What does that mean with regard to the Holyrood elections? It means that platform on which the SNP must stand is driving the Scottish economy forward; making Scots individually wealthier and Scotland as a society collectively richer. That growing economy allows social as well as personal progress, and the ending once and for all of the poverty that scars our land.

It funds not just the basics, but the additional services we wish to provide in our communities. In the absence of a sound economic base it all remains a dream or a theoretical position. It’s the duty of the SNP to build that economic base for independence.

How is that done? By delivering on the economy, not being perceived as obsessed with the constitution. In delivering economic prosperity, a confident people will be willing to support further constitutional change. The Scottish Parliament needs the discipline of responsibility for income as well as expenditure. Fiscal autonomy is a prerequisite and an election victory is a mandate for it. But that needs to be implemented and will take time.

As a gesture of good faith, a commitment to immediately reduce business rates below English levels is needed as is a willingness to look at other ideas currently within the constitutional powers and capable of making Scotland competitive.

Growing the economy remains the overarching ethos but other areas must be defended. The current Executive position of spreading the jam as widely but equally as thinly as possible may serve them well in dispensing political favours but ill serves the economy and society.

Spending more in many instances is neither possible nor the solution. Fundamental principles need to be preserved, but priorities must be selected. Dignity and respect for the elderly, a drive to end child poverty, never mind return women to the labour market need to be attended to, and education and infrastructure remain paramount.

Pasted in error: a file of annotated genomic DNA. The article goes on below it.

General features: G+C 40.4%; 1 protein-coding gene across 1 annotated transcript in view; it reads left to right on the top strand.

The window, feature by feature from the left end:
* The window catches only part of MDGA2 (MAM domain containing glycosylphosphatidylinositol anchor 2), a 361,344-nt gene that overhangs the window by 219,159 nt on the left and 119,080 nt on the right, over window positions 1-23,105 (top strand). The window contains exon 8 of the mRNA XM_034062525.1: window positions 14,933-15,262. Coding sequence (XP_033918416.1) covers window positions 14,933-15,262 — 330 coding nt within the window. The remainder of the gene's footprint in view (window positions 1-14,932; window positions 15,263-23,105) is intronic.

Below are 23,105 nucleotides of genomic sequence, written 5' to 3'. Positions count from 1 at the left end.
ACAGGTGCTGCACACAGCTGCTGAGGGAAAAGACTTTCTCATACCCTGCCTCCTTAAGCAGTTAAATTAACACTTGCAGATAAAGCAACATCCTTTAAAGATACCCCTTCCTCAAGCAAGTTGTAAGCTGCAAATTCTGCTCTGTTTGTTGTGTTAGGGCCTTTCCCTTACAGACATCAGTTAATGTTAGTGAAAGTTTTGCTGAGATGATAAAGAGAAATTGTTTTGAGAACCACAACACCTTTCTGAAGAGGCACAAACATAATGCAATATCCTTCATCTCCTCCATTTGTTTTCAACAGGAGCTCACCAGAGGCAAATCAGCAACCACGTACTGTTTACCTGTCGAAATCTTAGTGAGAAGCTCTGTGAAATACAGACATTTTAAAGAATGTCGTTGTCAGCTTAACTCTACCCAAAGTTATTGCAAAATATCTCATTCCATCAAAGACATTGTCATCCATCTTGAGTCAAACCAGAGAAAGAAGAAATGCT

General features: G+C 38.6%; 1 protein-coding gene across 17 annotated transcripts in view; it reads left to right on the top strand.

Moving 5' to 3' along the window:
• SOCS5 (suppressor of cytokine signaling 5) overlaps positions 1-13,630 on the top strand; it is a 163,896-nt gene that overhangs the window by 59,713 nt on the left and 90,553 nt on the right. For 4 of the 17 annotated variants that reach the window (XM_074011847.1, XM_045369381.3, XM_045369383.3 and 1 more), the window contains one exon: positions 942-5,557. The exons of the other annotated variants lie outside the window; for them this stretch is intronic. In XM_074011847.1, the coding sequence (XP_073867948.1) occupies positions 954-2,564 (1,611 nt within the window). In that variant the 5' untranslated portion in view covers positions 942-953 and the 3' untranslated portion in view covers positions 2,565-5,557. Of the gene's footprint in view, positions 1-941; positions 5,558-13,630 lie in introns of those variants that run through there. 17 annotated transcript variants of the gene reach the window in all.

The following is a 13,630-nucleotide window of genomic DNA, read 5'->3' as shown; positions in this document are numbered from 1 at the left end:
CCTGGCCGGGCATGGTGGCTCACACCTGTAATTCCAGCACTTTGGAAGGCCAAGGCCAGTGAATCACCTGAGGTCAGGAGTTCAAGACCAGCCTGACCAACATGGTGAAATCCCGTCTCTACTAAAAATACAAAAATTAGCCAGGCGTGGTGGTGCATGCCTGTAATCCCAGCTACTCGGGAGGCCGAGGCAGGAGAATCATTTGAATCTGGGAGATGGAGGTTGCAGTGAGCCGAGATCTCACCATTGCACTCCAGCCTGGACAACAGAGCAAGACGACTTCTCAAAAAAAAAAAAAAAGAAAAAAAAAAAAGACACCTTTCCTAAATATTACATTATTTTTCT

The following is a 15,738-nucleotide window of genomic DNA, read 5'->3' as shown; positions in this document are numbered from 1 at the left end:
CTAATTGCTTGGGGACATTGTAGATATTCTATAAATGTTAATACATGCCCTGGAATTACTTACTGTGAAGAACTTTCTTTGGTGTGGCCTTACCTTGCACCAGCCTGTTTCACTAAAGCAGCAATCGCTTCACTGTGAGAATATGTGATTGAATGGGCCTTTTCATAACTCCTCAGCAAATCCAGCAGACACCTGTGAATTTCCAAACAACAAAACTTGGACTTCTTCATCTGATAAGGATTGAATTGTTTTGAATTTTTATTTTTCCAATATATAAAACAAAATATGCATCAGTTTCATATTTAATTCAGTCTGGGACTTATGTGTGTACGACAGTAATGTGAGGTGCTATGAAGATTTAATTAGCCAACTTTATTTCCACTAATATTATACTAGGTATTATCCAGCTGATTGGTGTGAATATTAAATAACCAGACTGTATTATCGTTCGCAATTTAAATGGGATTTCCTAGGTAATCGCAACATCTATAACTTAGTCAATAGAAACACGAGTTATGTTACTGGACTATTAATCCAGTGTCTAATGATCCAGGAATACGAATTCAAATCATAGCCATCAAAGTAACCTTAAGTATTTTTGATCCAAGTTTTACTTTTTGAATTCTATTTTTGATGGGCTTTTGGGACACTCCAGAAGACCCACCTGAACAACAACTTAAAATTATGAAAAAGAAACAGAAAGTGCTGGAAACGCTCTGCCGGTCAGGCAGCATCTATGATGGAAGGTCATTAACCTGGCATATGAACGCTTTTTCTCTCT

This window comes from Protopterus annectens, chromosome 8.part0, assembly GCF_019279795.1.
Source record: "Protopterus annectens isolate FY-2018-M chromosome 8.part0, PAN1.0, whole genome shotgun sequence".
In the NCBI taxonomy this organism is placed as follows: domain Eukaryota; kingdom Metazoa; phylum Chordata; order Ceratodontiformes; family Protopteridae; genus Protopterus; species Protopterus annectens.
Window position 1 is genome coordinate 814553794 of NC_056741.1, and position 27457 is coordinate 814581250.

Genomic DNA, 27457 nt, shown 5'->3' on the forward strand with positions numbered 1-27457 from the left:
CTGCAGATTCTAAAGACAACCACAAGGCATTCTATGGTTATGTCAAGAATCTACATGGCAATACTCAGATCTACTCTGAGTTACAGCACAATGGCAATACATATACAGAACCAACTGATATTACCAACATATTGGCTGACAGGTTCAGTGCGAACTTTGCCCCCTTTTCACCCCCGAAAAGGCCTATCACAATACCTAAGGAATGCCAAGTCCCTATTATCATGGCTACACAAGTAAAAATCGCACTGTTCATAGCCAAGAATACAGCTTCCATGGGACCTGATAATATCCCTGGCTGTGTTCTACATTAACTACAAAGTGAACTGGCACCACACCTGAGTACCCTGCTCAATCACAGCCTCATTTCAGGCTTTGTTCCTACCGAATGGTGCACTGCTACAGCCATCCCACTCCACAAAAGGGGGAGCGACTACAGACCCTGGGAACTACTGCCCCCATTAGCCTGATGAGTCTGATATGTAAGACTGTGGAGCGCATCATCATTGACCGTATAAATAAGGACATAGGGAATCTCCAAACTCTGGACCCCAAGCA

Ireland did it in ten years, Scotland can do it in five. EU subsidies helped Ireland but were used primarily for infrastructure where Scotland still leads. By making Scotland competitive, the Scottish economy can be transformed as in Ireland and our society improved as elsewhere.

Independence can only come about if the people of Scotland vote for it in a referendum. Economic prosperity is a prerequisite for winning a referendum. For that there needs to be a sound economic base. The SNP must realise that constitutional progress depends on economic success.

The SNP must seek power at Holyrood dedicated to growing the Scottish economy and with that economic growth transforming Scottish society for the better. With a credible, capable and competent SNP government and with a confident people seeking constitutional powers to match the growing economic strength, a referendum can best be won.

Once it has delivered on the economy it will have earned the right and created the conditions for a successful referendum on independence.

A competitive and enterprising Scotland is not an alternative to an independent Scotland but the basis for it - it is not a business agenda but a Nationalist one. To paraphrase Sean Lemass, the historic task of the SNP is to secure it.

• Kenny MacAskill is SNP justice spokesman